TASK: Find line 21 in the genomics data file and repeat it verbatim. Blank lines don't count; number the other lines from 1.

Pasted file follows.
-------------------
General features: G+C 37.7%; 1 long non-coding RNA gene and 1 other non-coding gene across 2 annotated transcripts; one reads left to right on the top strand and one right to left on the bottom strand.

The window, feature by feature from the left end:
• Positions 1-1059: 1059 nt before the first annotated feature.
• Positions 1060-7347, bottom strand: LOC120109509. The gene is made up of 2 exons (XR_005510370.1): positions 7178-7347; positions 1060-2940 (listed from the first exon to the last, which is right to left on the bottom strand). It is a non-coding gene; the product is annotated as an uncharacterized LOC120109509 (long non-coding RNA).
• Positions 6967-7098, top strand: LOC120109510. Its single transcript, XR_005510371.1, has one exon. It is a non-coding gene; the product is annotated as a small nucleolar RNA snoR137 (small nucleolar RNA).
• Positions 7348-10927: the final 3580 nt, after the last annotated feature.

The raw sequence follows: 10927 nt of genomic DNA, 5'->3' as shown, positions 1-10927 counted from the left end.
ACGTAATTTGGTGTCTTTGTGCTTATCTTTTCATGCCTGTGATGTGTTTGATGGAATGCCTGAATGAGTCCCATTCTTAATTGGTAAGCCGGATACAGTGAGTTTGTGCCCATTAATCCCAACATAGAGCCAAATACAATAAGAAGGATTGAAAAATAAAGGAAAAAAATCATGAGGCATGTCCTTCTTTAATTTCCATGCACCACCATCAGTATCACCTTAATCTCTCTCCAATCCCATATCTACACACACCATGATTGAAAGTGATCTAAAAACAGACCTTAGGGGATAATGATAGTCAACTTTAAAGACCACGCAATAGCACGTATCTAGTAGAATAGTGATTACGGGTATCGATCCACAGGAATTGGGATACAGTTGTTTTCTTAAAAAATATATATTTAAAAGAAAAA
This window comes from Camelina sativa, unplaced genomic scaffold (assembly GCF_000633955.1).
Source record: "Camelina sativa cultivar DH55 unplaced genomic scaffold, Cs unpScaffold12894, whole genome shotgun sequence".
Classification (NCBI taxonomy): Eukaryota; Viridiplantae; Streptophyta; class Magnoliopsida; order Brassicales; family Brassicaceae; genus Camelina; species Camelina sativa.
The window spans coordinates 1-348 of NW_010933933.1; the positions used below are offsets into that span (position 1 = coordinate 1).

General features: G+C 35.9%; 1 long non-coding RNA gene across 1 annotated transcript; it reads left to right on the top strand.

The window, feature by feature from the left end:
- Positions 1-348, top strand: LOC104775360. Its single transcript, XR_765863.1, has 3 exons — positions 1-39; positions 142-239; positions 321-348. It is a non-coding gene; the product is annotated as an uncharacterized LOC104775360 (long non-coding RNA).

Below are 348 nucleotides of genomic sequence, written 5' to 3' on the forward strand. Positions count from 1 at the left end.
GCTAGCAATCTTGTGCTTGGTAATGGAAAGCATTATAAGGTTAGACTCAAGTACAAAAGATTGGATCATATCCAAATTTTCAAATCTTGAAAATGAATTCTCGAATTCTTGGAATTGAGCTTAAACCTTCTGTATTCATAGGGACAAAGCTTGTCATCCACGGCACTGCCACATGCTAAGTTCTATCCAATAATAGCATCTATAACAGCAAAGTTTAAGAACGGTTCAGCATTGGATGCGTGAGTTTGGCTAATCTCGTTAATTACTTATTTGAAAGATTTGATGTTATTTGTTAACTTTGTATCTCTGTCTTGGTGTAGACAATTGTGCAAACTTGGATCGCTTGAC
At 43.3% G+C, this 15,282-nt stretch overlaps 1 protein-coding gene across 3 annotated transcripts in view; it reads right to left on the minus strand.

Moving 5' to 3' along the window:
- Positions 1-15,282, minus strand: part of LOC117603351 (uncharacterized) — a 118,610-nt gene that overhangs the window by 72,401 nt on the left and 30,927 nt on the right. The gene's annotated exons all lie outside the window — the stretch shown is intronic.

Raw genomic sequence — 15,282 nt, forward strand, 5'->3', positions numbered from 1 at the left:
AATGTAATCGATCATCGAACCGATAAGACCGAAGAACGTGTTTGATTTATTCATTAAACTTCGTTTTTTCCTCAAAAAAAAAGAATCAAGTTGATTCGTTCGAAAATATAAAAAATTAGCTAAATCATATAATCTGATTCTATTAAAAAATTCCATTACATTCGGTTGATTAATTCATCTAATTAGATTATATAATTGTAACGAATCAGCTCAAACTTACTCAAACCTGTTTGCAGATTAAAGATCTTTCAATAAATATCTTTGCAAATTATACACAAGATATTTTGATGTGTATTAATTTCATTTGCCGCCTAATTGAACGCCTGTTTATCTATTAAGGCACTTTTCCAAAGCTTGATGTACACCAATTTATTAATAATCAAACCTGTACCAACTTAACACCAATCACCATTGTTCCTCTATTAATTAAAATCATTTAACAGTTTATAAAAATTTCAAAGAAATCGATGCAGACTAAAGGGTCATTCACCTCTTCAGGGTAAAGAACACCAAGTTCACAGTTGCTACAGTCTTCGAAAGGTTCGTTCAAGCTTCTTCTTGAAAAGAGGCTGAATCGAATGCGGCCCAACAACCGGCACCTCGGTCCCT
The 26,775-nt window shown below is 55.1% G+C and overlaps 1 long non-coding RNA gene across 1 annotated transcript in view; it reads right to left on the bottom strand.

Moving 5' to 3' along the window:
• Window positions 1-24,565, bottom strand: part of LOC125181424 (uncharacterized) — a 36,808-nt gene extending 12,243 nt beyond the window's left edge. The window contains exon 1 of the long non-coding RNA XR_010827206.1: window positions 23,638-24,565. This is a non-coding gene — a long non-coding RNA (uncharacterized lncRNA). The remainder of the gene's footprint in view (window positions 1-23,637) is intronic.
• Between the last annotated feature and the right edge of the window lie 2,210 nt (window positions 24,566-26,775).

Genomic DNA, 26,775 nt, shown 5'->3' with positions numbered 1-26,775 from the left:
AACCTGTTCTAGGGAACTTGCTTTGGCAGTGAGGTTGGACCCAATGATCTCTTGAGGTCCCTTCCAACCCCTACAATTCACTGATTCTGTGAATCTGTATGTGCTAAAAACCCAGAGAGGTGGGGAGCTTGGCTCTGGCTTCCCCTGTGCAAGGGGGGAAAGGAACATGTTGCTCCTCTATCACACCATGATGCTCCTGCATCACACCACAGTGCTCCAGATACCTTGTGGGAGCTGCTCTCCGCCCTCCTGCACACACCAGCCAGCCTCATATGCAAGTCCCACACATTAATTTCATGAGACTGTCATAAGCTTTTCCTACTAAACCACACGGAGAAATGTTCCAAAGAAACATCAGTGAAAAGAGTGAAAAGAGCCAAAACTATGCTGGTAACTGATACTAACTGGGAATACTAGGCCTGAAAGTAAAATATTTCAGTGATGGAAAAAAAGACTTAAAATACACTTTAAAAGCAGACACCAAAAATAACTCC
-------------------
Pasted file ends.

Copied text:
Raw genomic sequence — 15,282 nt, forward strand, 5'->3', positions numbered from 1 at the left: